Comments

      1. No comments. Be the first to comment.

      Rising Costs of Natural Gas and Electricity in Western Massachusetts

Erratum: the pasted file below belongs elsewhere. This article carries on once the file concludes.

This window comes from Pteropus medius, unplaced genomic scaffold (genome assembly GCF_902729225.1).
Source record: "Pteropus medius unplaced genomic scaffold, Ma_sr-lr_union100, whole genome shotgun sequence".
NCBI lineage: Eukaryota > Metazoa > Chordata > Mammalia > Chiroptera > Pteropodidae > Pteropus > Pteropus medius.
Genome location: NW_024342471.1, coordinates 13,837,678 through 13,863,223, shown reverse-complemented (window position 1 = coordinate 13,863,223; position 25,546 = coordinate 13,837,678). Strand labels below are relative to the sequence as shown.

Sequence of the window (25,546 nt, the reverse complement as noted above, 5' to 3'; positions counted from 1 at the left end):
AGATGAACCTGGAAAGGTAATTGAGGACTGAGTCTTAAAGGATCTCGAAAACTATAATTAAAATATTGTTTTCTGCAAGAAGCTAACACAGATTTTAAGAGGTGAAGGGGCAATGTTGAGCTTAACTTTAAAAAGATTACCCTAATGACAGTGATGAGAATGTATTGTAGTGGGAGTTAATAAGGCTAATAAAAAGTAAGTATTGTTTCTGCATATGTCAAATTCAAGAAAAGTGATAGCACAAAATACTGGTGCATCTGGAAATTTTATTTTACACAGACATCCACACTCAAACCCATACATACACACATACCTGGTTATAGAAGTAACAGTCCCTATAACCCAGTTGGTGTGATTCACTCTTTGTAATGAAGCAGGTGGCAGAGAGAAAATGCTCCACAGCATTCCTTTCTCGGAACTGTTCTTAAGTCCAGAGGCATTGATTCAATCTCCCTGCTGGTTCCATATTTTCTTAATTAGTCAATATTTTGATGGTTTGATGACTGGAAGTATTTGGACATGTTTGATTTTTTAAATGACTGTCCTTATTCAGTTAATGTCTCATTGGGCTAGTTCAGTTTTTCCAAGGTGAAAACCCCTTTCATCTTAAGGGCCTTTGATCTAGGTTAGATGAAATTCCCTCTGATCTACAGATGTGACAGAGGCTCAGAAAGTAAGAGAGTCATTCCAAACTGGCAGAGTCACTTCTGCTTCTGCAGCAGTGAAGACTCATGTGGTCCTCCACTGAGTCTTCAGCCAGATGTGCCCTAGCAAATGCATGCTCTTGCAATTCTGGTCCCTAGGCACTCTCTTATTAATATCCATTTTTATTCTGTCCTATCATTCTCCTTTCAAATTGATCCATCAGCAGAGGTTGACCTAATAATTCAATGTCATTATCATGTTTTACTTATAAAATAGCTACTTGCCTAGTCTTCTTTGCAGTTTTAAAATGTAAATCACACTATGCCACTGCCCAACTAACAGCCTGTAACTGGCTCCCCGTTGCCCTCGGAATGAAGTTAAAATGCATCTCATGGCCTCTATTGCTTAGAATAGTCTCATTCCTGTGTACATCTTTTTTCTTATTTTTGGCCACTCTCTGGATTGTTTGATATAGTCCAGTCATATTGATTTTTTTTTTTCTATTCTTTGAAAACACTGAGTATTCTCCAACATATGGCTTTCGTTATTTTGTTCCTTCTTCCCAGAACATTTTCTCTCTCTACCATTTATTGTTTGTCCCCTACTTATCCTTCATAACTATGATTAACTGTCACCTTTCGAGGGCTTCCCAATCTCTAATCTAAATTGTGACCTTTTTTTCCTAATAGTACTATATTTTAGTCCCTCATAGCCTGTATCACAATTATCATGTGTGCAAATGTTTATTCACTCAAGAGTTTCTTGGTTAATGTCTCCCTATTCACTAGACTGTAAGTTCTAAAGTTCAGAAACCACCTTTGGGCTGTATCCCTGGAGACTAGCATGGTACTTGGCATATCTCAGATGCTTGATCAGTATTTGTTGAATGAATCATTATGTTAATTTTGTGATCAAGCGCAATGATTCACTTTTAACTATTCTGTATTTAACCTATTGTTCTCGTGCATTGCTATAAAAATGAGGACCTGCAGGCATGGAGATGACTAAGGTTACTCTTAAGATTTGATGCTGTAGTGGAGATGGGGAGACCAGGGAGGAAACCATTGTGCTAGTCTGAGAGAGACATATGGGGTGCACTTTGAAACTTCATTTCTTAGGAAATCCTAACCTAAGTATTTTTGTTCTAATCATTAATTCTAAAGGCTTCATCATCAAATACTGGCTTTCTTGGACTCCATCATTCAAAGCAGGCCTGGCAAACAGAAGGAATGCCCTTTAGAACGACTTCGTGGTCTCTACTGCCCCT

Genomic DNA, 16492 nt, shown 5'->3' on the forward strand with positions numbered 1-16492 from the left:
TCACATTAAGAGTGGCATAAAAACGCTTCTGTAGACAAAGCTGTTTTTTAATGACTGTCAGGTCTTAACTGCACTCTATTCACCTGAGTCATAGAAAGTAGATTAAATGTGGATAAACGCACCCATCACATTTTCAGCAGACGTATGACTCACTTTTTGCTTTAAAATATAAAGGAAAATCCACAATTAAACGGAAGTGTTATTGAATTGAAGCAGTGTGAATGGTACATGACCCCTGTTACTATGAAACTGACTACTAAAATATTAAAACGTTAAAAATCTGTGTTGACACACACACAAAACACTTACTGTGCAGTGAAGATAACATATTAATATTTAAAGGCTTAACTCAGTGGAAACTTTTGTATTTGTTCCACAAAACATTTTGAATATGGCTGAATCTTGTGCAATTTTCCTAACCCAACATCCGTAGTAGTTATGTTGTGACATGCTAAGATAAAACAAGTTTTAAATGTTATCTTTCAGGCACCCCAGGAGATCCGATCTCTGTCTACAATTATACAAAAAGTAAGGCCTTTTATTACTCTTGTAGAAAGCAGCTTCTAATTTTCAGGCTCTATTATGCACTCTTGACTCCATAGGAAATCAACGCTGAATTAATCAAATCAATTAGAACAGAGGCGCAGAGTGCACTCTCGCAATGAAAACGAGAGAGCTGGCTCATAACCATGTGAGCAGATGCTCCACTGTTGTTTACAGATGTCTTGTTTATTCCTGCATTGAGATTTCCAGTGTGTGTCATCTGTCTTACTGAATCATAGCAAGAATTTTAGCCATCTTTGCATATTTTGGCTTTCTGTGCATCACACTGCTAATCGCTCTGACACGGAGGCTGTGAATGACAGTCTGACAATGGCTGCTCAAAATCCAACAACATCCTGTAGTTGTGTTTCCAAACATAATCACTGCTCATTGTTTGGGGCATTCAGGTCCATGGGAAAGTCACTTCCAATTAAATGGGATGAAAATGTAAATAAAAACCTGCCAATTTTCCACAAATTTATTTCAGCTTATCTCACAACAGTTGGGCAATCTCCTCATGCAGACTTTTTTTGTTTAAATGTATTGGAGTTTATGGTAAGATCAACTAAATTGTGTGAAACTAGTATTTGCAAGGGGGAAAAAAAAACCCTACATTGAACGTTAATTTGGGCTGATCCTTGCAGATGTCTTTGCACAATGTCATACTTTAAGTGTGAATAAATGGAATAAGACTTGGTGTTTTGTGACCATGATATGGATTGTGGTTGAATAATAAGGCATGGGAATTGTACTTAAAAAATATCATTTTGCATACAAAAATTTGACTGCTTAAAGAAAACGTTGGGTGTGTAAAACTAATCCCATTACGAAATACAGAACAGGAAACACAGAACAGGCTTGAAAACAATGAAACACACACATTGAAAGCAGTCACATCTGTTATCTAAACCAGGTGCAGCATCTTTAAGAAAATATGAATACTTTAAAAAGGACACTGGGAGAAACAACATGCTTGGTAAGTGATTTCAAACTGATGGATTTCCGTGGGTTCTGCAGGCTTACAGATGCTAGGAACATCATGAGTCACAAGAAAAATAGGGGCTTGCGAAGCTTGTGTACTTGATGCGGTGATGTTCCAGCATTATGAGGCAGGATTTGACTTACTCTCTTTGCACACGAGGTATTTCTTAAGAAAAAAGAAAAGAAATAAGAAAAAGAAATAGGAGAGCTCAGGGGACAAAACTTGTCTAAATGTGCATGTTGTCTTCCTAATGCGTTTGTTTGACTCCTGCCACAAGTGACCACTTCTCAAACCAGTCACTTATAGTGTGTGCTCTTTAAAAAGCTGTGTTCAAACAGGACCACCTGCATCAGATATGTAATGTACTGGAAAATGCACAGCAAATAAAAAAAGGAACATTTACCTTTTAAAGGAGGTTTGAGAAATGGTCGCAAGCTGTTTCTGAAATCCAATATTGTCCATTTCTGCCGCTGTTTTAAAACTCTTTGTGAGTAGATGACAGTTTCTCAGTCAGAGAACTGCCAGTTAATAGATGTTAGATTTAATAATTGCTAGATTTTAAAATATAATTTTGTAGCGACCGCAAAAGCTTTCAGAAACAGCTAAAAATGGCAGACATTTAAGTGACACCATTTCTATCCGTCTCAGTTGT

tech &lt;div&gt; &lt;p&gt;I am always cognizant of whether or not to bring extra layers when visiting certain friends houses in the wintertime. I often I travel with my fuzzy slippers, an extra fleece and a hat (for indoors)! Having lived in the&amp;nbsp;&lt;a href=&quot;http://mapleandmainrealty.com/other-ma-real-estate/pioneer-valley-real-estate/&quot;&gt;Pioneer Valley&lt;/a&gt;&amp;nbsp;for 8+ years, I now know what to expect from specific friends with regard to level of house warmth. Some people run hot and like to keep their houses cool. Many (most? all?) people are concerned about the cost of heating their homes, and, therefore, keep the thermostat to 66 degrees or lower. Some people have pellet or wood stoves which creates a warm and toasty environment within their homes. Many people in the&amp;nbsp;&lt;a href=&quot;http://mapleandmainrealty.com/northampton-area/northampton-area-real-estate/&quot;&gt;Northampton, MA&lt;/a&gt;&amp;nbsp;area live in older homes that are underinsulated and/or have older windows - so a draft exists regardless of where the thermostat is set. We recently moved to a new house that is&amp;nbsp;&lt;a href=&quot;http://dsireusa.org/incentives/incentive.cfm?Incentive_Code=MA99F&amp;amp;re=0&amp;amp;ee=0&quot;&gt;Tier Three level of energy efficiency&lt;/a&gt;&amp;nbsp;- for some reason, 68 degrees on the thermostat within our highly insulated home feels more like 75 degrees! But, I digress. I came upon this interesting article on the BusinessWest blog about the rising costs of energy and wanted to share it.&lt;/p&gt; &lt;p&gt;EDC Sounds Alarm on Rising Costs of Natural Gas, Electricity&lt;/p&gt; &lt;p&gt;&lt;em&gt;CHICOPEE&lt;/em&gt;&amp;nbsp;-- The Economic Development Council of Western Mass. voiced its concerns Tuesday regarding the rising costs of natural gas and electricity in the region.&lt;/p&gt; &lt;p&gt;&amp;quot;More expensive energy affects all of us negatively. All of us need to be concerned. Individuals face a reduction of disposable income and increased hardship,&amp;quot; the agency said in a prepared statement. &amp;quot;Businesses face reduced competiveness that threatens job growth and retention. Municipalities face increased energy costs while facing decreasing revenues. Hospitals and higher-education institutions must divert more resources to energy purchases, thus diverting resources from their core missions. Shrinking business and consumer spending reduces investments in those things that define quality of life in Western Massachusetts.&amp;quot;&lt;/p&gt; &lt;p&gt;Through a series of meetings and discussions with entities familiar with the issues, the EDC infrastructure committee released the following findings:&lt;/p&gt; &lt;ul&gt; &lt;li&gt; &lt;p&gt;Recent and future closings of oil- and coal-fired plants have boosted, and will continue to increase, Massachusetts&amp;#39; dependency on natural gas for electric power generation. Nearly 50% of all electricity in Massachusetts is generated by natural gas, and that proportion is rising. These conditions, when combined with inadequate supplies of natural gas, are resulting in dramatically increased power costs during the winter.&lt;/p&gt; &lt;/li&gt; &lt;li&gt; &lt;p&gt;Gas companies serving this region are reaching the limits of their capacity to serve new customers. Berkshire Gas will stop adding customers in Greenfield at the end of 2014, and in Amherst in 2016. Columbia Gas is reaching the end of its capacity to serve Northampton and Easthampton. It could serve 10,000 more customers in the region if it had additional capacity. The inability to serve new customers will negatively affect economic growth in the region.&lt;/p&gt; &lt;/li&gt; &lt;li&gt; &lt;p&gt;Kinder Morgan is proposing a pipeline-extension project through Northern Mass. that will increase natural-gas supply to Berkshire, Franklin, and Hampshire counties as well as Eastern Mass.&lt;/p&gt; &lt;/li&gt; &lt;li&gt; &lt;p&gt;NU/Spectra proposes an expansion of the Algonquin Pipeline that would increase natural-gas supplies available to the Springfield area and Eastern Mass.&lt;/p&gt; &lt;/li&gt; &lt;li&gt; &lt;p&gt;Several New England states have been working to bring electricity generated by Hydro Quebec to the region.&lt;/p&gt; &lt;/li&gt; &lt;/ul&gt; &lt;p&gt;EDC Infrastructure Committee Chair Paul Nicolai summarized the committee&amp;#39;s work, suggesting that &amp;quot;supplying cost-effective, responsibly clean energy for our people and businesses is a complicated problem requiring balanced approaches and moderate thinking. EDC has struck that balance and encourages policymakers to do so as well.&amp;quot;&lt;/p&gt; &lt;p&gt;At a recent meeting, the EDC board of directors approved a resolution supporting the following actions, which, if implemented, will help to provide an adequate, stable supply of energy at competitive prices:&lt;/p&gt; &lt;ul&gt; &lt;li&gt; &lt;p&gt;Increase natural-gas supply by permitting both natural-gas pipeline-expansion projects proposed for the region and state;&lt;/p&gt; &lt;/li&gt; &lt;li&gt; &lt;p&gt;Increase the sources of power generation by enabling the purchase of hydro-generated electricity from the north;&lt;/p&gt; &lt;/li&gt; &lt;li&gt; &lt;p&gt;Continue support of conservation and renewable-energy technologies; and&lt;/p&gt; &lt;/li&gt; &lt;li&gt; &lt;p&gt;Encourage a regulatory environment that promotes market stability and competitive outcomes.&lt;/p&gt; &lt;/li&gt; &lt;/ul&gt; &lt;/div&gt; &lt;p&gt;&amp;nbsp;&lt;/p&gt;